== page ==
Obviously, God does not always choose to answer such prayers in such a remarkable manner. But he does always reign over all that occurs, with just as much specific and meticulous detailed attention as is obvious in this case. The providence of God assures us that the universe is not spinning out of control, that human history is not unfolding contrary to God's purposes, and that God, ultimately, sustains and regulates all that he has made, to the glory of his great name, and in fulfillment of his perfect will. Yes, our God-the true and living God-reigns over all!
DEFINING DIVINE PROVIDENCE
While this book deals generally with the nature of God and the relationship between God and his creation, broadly understood, the focus clearly is on the nature of God's providential dealings with his human creation. Divine providence is at once a gloriously wondrous doctrine, and one full of puzzles and questions. Christians have struggled long and hard over the nature of God's providential dealings with his creation. So as we begin this investigation, it is important that the reader know just what I mean by the term "providence" as it applies to God's relational dealings with the created order. I suggest, then, the following definition of divine providence:
God continually oversees and directs all things pertaining to the created order in such a way that 1) he preserves in existence and provides for the creation he has brought into being, and 2) he governs and reigns supremely over the entirety of the whole of creation in order to fulfill all of his intended purposes in it and through it.
Stating the definition of divine providence in this way shows its two fundamental parts, as conceived by most in the Reformed and Lutheran heritage: providence as preservation and providence as governance. Given these two complementary elements of divine providence, it may be helpful to see more clearly the understandings I will be utilizing of these aspects of this doctrine. Providence as preservation, first, may be defined as follows:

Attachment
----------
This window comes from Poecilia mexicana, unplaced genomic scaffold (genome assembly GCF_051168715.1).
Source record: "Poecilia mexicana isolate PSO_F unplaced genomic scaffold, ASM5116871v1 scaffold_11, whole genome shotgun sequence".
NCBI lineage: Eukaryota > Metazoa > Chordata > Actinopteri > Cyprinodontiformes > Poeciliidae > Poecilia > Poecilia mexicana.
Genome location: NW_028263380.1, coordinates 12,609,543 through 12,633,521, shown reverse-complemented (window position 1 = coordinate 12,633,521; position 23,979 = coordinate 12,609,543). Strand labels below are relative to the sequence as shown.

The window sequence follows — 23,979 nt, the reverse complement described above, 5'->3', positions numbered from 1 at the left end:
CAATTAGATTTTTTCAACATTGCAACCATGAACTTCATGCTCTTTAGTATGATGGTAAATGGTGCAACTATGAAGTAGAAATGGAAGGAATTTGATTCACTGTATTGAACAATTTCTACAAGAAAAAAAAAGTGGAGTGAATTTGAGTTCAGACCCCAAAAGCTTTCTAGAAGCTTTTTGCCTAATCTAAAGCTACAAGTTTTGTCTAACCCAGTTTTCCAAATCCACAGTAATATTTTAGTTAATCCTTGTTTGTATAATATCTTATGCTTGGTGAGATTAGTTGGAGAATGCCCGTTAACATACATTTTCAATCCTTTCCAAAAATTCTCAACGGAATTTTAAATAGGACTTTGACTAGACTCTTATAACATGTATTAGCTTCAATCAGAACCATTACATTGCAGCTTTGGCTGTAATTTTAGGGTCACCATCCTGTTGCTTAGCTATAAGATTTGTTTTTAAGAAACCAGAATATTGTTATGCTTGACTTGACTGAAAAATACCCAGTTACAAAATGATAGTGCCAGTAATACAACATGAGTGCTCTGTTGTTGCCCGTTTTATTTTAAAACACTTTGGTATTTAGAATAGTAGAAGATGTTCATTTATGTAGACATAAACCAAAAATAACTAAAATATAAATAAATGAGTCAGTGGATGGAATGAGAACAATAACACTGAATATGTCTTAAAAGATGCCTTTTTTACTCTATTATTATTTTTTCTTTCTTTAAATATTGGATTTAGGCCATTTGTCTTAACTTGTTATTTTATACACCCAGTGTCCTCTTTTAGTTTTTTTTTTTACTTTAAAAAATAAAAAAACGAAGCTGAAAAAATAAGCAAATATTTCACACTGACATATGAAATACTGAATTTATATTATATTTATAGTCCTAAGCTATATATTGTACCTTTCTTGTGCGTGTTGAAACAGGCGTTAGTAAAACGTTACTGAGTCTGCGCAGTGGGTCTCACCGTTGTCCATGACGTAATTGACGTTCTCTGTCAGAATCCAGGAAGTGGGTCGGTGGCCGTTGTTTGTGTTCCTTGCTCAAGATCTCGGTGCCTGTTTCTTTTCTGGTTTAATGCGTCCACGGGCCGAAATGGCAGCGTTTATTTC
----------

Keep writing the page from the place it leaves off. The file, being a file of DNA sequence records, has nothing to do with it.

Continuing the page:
God preserves in existence and provides for the needs of each aspect of the created order for as long as he purposes it to exist, and he protects all of his creation from any harm or destruction that stands outside his purposes for it (see Neh. 9: 6; Matt. 6: 25-34; Acts 2: 25; Col. 1: 16-17; and Heb. 1: 2-3; James 1: 17).
Providence as governance, second, may be defined as follows:
God governs and reigns supremely over 1) all of the activities and forces of nature and natural law, and 2) all of the affairs of his moral creatures, in all cases accomplishing in them and through them (at times by divine concurrence) his eternal purposes-yet in neither realm does he govern in such a manner that it violates the integrity of creaturely moral responsibility and volitional freedom to choose and act according to the moral agent's strongest inclinations, nor does God's exhaustive governance justly implicate the impeccable and infinitely holy moral character of God by making him either the author or the approver of evil (see Deut. 32: 39; Ps. 5: 4; 135: 5-7; Prov. 21: 1; Isa. 45: 5-7; Dan. 2: 21; 4: 34-37; Eph. 1: 11; James 1: 13; 1 John 1: 5).
Much in these definitions will be explicated more fully in subsequent chapters of this book as we unfold God's providential dealings with his moral creatures. Throughout this discussion, I will often speak merely of "providence" or "divine providence" as shorthand for God's providence as governance; and whenever the meaning is otherwise, this will be specified. The reason for this is simple: most of the enduring questions and deepest concerns that relate to God's relationship with humanity have to do, in particular, with his governance of human beings and their affairs from his position as Creator and Sovereign Ruler of the universe. Our concern with providence, then, is largely focused on his providence as governance, and how we, his human creatures, live out our lives in the light of this divine governance.